Romance (and breakups) across political lines

Politics have become “dramatically” polarized in the last two decades, according to the Pew Research Center. Photo Illustration by Maya Jubran

When Ellie Leonhardt, a self-identified liberal, started dating a conservative man while studying abroad, she expected their biggest problem to be cultural differences. Now, looking back, she believes the reason their relationship ended wasn’t cultural – it was political.

“I learned a lot of things. Issues I associated with Republicans are not limited to the party – it’s related to the way people think and how they understand every issue around the world,” said Leonhardt, a senior political science major. “It’s not impossible (to date someone with opposing political views), but it is one of those things that you have to agree to disagree. But it’s hard to when it comes to moral issues.”

Political polarization in the U.S. has more than doubled since 1994, according to the Pew Research Center. Alongside the widening ideological gap between liberals and conservatives, people tend to look for partners who share their political identities and level of political engagement, according to a study conducted at Yale.

Leonhardt’s ex-boyfriend ended their relationship because of “lifestyle” differences, which she believes their lifestyles were caused by the different ways they viewed the world. While she had left-leaning beliefs and no religious affiliation, he was a Muslim and a conservative. Their disagreements were too much for him, and his friends also shared his political beliefs, Leonhardt said.

“It’s easier for people with the same political views to make (dating) work, but for those with different beliefs, it’s not impossible,” said Sam Mazo, a freshman business administration major.
Despite his conservative and libertarian beliefs, Mazo said he would be open to dating a liberal because politics are not the “centerpiece” of his life. For him, religious and moral compatibility take the forefront.

“I’d have more of a disagreement with a person who dislikes animals than with someone who dislikes (President Donald) Trump,” Mazo said.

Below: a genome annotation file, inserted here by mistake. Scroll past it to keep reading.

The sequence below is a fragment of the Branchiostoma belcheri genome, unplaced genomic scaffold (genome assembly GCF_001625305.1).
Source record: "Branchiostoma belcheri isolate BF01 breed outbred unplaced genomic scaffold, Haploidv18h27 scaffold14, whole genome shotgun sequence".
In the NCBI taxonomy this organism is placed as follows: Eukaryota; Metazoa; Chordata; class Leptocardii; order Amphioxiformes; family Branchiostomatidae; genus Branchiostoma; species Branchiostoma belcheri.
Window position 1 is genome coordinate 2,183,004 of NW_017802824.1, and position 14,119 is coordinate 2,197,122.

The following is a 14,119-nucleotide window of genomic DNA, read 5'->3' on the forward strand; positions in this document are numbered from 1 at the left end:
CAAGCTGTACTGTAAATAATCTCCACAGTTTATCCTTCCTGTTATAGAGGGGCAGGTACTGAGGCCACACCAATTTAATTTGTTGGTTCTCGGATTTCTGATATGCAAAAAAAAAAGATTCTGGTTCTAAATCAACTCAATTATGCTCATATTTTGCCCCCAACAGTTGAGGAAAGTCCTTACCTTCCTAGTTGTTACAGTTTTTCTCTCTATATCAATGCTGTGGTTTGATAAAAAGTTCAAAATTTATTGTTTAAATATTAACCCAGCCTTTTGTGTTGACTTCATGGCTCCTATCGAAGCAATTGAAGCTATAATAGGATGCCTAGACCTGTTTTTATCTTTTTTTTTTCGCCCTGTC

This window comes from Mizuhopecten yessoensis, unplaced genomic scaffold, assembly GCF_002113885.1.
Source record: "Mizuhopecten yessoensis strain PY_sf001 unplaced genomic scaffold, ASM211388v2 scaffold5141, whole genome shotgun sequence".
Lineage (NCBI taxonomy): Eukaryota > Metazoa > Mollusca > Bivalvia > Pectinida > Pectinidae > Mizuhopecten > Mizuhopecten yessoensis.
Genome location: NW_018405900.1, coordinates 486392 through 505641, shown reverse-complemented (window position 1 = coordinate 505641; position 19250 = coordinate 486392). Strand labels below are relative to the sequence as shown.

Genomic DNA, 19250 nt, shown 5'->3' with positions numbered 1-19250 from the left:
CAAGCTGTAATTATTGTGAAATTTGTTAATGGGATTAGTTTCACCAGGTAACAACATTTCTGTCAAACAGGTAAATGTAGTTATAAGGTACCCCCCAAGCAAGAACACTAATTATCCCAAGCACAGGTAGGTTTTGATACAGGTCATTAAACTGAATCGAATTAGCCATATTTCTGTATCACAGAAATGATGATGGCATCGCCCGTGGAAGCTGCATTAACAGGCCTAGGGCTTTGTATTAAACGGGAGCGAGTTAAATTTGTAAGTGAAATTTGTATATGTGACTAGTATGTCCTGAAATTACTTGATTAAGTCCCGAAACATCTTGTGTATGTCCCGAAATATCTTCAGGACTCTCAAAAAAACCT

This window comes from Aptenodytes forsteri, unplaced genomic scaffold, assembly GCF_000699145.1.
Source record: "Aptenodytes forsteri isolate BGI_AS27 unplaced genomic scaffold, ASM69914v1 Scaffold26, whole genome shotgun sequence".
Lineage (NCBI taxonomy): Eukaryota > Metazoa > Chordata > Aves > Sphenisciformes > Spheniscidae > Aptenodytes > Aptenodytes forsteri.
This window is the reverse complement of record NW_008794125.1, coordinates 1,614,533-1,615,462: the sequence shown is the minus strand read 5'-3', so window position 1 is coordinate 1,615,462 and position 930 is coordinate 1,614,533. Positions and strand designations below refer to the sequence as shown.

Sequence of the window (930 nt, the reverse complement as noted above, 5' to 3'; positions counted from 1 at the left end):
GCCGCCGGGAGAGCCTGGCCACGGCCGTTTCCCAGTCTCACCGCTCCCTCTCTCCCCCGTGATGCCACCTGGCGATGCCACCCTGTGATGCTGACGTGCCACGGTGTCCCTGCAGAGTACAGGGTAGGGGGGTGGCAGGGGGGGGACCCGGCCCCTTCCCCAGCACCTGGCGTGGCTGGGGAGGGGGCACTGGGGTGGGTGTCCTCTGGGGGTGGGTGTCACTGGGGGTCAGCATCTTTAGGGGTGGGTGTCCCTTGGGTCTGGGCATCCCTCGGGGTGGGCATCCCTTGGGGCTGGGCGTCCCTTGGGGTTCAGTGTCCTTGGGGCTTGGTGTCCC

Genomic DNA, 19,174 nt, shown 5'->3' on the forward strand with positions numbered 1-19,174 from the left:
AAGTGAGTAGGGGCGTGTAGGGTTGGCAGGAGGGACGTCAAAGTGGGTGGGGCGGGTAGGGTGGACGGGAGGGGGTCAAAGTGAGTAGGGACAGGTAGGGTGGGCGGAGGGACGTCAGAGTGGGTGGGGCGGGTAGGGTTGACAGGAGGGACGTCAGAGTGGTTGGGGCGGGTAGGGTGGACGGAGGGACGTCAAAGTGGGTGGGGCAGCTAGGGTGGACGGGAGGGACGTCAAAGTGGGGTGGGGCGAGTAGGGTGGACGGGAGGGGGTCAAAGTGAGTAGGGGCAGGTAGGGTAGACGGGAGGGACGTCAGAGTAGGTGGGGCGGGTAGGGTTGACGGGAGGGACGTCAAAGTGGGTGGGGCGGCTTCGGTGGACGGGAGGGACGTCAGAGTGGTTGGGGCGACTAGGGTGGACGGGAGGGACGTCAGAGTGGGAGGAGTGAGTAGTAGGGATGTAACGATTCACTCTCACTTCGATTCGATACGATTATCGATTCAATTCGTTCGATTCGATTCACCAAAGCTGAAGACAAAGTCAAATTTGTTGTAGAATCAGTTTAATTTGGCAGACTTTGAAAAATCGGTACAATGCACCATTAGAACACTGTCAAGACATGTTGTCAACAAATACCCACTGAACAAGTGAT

For freshman biology major Reed Posey, having different political views than his ex-girlfriend was a challenge, but not a deal breaker. Though she was socially liberal, her fiscally and environmentally conservative opinions bothered him.

“It was frustrating because she didn’t seem to care the way I did, but it wasn’t enough to call it off,” Posey said. “I think if you love someone … if their heart is in the right place, you can look past it.”

For others, separating politics and morality when it comes to dating isn’t so simple. Grace Bell, a sophomore English major, dated someone with different political views and believes it added strain to their relationship. Though their differing opinions didn’t end their relationship, Bell said that there are now certain political opinions she deems necessary in a romantic partner. She believes that some issues, such as reproductive rights and the Black Lives Matter movement, are more important than others.

“I don’t really identify with either political party … (but politics) affects my everyday life and I think it affects many people’s everyday lives. So I don’t think it’s really something you can put in a box and go, ‘Oh well, we have different opinions on this, so let’s not talk about it,’” Bell said.

While Leonhardt wants a partner who shares her political views, she wouldn’t date someone to change opinions, she said.

“I do know people who had started dating someone and their views have not only shifted, but the depth of their views have grown. I don’t think I have that power, but I’m sure there’s also people out there,” Leonhardt said.

Kali Hoffman contributed to this report.


  • Relationships tend to not work when individuals suggest people at their university should be expelled for expressing a differing opinion.

  • This is very interesting, I wonder if college students are more likely to date someone of differing opinions than other age groups.

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